Do Your Homework First!

As the year end nears, many people start thinking about their taxes and charitable contributions. In fact, Tuesday, November 27, 2018 has been designated as #GivingTuesday, a global day of giving. Donations to a charity recognized under Section 501(c)(3) of the Internal Revenue Code are tax deductible for most taxpayers. Americans donate over $400 billion dollars to charity annually!
However, with the proliferation of scams, scammers posing as legitimate charities, and the mismanagement or poor management of even some legitimate charities, it is a good idea to take a few precautionary steps to be sure your charitable contributions are going where you intend and are being used properly. Here are some tips to help you get the most for your charitable dollars.
Be careful what charity you give your money to. Be very wary of any telephone solicitations. Even if the charity sounds legitimate, scammers and disreputable solicitors will use a name very similar to a nationally known and respected charity. There are also solicitors who make it sound like they are from an official agency, such as your local police department, but in fact are paid solicitors who may only turn over a small fraction of what you give to the charitable organization.
Make sure your selected charity spends your money wisely. Some people prefer to “keep it local” with their charitable giving, where they can see the results of their donation, and know where the money is spent. With larger charities, sometimes a significant portion of the funds raised can be spent on administration or the fundraising activities themselves. When considering a charity, a great source of information is Charity Navigator.  Charity Navigator provides a simple zero to four star rating on over 9,000 major charities, and also a more detailed rating of zero to one hundred points. Their website also has various lists that may be of interest, such as ten of the best charities everyone has heard of or ten charities overpaying for their for-profit fundraisers. Charity Navigator is also a good source of general information for many unrated charities, including copies of the IRS filings required for a nonprofit. Charity Navigator even provides a “do it yourself” guide to performing your own charity due diligence.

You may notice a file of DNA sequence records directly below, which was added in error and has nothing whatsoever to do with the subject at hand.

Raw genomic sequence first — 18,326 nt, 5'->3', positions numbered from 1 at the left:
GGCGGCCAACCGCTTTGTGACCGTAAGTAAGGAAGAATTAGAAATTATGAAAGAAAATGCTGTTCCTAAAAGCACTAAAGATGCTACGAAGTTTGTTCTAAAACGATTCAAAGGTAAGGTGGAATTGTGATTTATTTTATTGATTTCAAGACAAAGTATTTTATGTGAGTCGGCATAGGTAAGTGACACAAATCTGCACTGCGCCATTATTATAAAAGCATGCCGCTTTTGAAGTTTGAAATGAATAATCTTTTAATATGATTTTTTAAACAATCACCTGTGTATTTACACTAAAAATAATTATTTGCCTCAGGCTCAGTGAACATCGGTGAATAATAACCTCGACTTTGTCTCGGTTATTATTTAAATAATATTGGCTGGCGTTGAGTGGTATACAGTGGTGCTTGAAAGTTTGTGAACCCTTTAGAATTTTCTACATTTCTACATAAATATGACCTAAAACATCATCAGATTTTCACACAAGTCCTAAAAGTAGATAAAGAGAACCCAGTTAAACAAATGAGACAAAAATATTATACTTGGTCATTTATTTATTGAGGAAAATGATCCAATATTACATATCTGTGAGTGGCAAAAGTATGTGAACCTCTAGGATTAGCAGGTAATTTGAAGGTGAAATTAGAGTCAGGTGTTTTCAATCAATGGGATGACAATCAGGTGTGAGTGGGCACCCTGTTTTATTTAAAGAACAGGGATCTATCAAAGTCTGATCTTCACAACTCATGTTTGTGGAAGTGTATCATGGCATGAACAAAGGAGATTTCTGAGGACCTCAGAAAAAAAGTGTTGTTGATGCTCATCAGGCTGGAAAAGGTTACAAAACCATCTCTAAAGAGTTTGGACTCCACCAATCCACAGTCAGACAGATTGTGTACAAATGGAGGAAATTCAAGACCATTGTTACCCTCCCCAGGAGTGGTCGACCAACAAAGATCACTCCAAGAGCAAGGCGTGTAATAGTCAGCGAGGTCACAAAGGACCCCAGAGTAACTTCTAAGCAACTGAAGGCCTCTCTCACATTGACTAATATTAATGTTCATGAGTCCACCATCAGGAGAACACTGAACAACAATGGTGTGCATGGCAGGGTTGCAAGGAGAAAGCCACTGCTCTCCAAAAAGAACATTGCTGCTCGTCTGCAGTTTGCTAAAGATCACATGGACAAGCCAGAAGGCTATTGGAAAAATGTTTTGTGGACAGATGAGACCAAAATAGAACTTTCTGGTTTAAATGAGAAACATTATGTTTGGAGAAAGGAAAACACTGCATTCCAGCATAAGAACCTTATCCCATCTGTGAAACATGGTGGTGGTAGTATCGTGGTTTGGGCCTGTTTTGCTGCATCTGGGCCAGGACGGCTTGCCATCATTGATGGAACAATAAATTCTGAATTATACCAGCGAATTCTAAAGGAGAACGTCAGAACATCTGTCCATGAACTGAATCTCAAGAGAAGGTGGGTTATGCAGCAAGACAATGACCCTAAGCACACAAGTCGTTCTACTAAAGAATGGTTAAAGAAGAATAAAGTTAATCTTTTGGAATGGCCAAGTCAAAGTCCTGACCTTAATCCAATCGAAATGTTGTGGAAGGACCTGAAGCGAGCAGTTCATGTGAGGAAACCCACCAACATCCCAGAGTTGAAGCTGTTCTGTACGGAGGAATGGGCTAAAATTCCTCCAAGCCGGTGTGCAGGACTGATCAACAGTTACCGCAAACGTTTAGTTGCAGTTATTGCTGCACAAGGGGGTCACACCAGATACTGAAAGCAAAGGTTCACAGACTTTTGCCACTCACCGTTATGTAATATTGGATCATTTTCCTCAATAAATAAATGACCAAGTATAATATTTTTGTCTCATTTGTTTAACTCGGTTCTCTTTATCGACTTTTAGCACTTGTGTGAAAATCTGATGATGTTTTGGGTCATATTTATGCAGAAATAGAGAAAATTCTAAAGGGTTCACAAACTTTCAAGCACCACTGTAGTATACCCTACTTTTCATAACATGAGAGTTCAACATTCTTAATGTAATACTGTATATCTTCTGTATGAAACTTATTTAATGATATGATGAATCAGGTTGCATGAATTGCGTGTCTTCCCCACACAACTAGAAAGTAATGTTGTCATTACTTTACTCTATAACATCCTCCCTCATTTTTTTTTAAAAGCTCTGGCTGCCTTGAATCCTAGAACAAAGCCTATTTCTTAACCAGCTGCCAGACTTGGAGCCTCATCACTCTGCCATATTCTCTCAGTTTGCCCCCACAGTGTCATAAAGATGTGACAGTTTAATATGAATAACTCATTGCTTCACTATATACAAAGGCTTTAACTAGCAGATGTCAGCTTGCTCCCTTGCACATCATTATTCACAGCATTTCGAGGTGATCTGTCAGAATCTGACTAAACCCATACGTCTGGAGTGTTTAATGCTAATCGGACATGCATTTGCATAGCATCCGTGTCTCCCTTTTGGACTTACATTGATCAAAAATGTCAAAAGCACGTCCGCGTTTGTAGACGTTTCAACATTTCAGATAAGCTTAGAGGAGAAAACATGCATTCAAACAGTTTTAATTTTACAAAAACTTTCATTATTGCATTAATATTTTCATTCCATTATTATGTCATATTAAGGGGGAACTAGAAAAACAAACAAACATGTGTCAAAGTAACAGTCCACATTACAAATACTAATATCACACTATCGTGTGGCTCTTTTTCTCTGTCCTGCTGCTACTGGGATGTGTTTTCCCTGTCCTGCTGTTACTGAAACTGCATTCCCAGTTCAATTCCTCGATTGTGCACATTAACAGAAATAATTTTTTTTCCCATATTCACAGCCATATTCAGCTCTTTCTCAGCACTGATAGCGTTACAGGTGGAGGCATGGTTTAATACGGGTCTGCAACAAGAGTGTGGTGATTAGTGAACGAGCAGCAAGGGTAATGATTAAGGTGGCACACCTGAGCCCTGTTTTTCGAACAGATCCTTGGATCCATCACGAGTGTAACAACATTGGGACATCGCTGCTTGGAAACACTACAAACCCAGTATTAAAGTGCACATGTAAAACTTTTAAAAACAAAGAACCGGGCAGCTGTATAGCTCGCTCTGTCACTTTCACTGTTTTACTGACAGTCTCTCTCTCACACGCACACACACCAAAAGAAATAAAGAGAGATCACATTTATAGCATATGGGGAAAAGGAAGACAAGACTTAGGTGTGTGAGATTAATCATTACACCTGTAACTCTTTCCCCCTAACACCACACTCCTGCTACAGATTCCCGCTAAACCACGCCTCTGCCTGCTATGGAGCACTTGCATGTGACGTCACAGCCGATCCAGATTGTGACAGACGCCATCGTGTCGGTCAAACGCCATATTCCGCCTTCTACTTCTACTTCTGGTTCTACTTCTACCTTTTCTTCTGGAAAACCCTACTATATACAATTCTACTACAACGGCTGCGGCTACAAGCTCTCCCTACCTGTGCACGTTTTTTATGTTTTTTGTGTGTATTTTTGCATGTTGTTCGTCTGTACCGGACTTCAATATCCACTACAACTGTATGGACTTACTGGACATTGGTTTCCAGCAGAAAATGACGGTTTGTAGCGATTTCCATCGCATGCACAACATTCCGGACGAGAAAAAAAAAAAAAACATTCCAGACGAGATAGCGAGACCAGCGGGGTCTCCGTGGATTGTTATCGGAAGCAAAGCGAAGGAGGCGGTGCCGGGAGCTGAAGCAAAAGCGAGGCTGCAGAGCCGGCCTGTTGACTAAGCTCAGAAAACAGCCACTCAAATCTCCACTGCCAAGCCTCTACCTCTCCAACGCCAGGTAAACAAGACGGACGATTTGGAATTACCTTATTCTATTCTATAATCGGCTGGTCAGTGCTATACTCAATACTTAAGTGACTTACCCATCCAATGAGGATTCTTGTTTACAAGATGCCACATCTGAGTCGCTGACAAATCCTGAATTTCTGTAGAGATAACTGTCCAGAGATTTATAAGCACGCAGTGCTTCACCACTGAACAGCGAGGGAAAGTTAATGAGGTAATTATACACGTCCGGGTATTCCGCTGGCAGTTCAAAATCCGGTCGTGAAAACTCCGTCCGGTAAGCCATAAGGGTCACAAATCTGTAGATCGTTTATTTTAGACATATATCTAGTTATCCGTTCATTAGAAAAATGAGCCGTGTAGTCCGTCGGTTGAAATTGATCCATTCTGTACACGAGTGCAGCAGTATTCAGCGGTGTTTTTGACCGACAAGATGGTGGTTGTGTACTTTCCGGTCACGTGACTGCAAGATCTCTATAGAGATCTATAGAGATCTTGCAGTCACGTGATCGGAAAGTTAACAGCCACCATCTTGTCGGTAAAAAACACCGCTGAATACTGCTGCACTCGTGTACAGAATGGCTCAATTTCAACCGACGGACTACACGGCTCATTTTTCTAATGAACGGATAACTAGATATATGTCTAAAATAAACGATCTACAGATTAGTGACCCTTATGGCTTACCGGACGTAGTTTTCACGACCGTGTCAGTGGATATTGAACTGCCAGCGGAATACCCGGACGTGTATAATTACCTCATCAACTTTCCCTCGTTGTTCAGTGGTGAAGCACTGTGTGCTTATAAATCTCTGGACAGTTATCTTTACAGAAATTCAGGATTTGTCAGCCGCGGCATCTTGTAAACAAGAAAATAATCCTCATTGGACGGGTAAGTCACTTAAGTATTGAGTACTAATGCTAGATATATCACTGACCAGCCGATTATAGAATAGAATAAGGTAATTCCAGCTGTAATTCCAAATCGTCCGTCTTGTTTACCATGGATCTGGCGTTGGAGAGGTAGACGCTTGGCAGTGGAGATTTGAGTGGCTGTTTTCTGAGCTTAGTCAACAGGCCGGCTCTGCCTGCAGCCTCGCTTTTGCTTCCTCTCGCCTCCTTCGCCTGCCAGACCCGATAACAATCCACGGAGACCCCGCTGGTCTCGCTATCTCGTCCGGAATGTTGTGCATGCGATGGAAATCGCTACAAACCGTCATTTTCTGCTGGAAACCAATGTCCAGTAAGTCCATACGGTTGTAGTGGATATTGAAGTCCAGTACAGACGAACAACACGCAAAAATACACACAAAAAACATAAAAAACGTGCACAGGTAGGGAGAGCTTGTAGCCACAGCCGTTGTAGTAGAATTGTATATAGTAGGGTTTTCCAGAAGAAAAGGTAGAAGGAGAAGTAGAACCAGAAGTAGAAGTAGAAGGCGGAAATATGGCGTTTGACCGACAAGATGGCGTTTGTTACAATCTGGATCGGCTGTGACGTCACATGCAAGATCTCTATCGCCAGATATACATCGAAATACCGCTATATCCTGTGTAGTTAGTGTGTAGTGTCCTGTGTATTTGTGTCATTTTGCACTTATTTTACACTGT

While there are many worthy local and national charities, a little homework before you give can insure your charitable dollars are well spent and the intended recipients actually see your generous donation.

One Comment

  1. avatar paul beisler
    Posted November 21, 2018 at 2:32 pm | Permalink

    thanks well done

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